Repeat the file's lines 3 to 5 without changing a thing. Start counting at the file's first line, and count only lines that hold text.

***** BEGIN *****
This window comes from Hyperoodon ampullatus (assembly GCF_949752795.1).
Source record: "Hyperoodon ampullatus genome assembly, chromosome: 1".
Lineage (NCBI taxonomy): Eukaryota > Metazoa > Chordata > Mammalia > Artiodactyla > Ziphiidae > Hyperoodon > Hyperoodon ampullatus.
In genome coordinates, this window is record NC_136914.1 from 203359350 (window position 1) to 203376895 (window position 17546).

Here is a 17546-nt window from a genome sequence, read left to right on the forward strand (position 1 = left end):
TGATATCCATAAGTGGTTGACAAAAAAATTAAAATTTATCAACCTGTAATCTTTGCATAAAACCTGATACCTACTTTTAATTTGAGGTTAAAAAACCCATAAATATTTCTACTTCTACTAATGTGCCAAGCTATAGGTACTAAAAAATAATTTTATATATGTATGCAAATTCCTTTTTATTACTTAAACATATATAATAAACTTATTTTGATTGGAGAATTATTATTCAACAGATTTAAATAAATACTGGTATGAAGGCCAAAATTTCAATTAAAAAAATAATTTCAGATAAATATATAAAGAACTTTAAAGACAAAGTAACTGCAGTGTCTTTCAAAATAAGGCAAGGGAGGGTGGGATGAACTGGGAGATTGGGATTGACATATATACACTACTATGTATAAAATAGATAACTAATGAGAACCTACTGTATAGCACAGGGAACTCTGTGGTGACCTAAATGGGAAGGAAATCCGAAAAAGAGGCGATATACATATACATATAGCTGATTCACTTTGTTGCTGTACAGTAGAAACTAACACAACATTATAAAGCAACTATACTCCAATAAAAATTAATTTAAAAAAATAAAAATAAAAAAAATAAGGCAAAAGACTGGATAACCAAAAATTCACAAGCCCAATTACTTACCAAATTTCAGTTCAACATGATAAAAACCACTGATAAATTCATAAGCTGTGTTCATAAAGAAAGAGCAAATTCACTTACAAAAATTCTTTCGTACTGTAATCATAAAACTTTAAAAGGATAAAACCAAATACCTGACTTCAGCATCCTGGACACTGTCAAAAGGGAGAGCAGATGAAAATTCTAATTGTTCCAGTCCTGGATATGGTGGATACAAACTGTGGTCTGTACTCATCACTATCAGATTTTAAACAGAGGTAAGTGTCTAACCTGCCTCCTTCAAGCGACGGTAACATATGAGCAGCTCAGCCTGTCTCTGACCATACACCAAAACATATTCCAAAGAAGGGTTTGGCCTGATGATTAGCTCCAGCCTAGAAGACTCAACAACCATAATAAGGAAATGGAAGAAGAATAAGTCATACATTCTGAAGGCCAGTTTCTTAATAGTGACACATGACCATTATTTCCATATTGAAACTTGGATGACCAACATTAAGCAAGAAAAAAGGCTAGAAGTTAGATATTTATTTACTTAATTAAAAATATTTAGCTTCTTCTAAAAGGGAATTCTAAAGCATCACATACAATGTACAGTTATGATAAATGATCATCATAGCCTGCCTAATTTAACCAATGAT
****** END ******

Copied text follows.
Lineage (NCBI taxonomy): Eukaryota > Metazoa > Chordata > Mammalia > Artiodactyla > Ziphiidae > Hyperoodon > Hyperoodon ampullatus.
In genome coordinates, this window is record NC_136914.1 from 203359350 (window position 1) to 203376895 (window position 17546).

Here is a 17546-nt window from a genome sequence, read left to right on the forward strand (position 1 = left end):